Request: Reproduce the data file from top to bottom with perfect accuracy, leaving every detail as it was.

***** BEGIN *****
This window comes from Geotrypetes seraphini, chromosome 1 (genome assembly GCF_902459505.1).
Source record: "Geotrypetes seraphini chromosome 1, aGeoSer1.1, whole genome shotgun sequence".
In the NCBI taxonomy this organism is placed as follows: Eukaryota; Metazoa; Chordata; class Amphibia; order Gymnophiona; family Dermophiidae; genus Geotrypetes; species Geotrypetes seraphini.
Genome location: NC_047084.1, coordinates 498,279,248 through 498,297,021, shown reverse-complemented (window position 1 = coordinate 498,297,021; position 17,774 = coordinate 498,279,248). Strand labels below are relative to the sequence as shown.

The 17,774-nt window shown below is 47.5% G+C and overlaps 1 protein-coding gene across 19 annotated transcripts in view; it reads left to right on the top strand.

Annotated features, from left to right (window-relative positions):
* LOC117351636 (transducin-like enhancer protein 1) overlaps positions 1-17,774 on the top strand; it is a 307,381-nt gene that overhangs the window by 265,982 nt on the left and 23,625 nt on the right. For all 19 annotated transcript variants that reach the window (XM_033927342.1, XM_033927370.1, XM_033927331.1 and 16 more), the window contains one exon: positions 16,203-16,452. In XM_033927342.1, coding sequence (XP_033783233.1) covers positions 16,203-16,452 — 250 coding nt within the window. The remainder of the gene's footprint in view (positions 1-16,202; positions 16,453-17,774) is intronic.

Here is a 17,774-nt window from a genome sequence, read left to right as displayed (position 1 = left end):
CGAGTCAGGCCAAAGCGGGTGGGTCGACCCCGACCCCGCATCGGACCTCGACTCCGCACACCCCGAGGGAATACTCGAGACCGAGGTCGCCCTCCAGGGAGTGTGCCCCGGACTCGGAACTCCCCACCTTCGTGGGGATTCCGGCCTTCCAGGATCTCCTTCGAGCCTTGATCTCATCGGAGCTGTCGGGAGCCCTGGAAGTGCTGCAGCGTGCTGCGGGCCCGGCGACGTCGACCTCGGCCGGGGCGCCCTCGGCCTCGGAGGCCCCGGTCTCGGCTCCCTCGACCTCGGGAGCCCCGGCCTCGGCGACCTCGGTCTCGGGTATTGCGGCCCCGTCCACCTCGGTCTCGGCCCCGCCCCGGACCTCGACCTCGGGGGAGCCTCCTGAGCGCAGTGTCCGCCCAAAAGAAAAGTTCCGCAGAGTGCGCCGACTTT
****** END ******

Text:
This window comes from Geotrypetes seraphini, chromosome 1 (genome assembly GCF_902459505.1).
Source record: "Geotrypetes seraphini chromosome 1, aGeoSer1.1, whole genome shotgun sequence".
In the NCBI taxonomy this organism is placed as follows: Eukaryota; Metazoa; Chordata; class Amphibia; order Gymnophiona; family Dermophiidae; genus Geotrypetes; species Geotrypetes seraphini.
Genome location: NC_047084.1, coordinates 498,279,248 through 498,297,021, shown reverse-complemented (window position 1 = coordinate 498,297,021; position 17,774 = coordinate 498,279,248). Strand labels below are relative to the sequence as shown.

The 17,774-nt window shown below is 47.5% G+C and overlaps 1 protein-coding gene across 19 annotated transcripts in view; it reads left to right on the top strand.

Annotated features, from left to right (window-relative positions):
* LOC117351636 (transducin-like enhancer protein 1) overlaps positions 1-17,774 on the top strand; it is a 307,381-nt gene that overhangs the window by 265,982 nt on the left and 23,625 nt on the right. For all 19 annotated transcript variants that reach the window (XM_033927342.1, XM_033927370.1, XM_033927331.1 and 16 more), the window contains one exon: positions 16,203-16,452. In XM_033927342.1, coding sequence (XP_033783233.1) covers positions 16,203-16,452 — 250 coding nt within the window. The remainder of the gene's footprint in view (positions 1-16,202; positions 16,453-17,774) is intronic.

Here is a 17,774-nt window from a genome sequence, read left to right as displayed (position 1 = left end):
CGAGTCAGGCCAAAGCGGGTGGGTCGACCCCGACCCCGCATCGGACCTCGACTCCGCACACCCCGAGGGAATACTCGAGACCGAGGTCGCCCTCCAGGGAGTGTGCCCCGGACTCGGAACTCCCCACCTTCGTGGGGATTCCGGCCTTCCAGGATCTCCTTCGAGCCTTGATCTCATCGGAGCTGTCGGGAGCCCTGGAAGTGCTGCAGCGTGCTGCGGGCCCGGCGACGTCGACCTCGGCCGGGGCGCCCTCGGCCTCGGAGGCCCCGGTCTCGGCTCCCTCGACCTCGGGAGCCCCGGCCTCGGCGACCTCGGTCTCGGGTATTGCGGCCCCGTCCACCTCGGTCTCGGCCCCGCCCCGGACCTCGACCTCGGGGGAGCCTCCTGAGCGCAGTGTCCGCCCAAAAGAAAAGTTCCGCAGAGTGCGCCGACTTT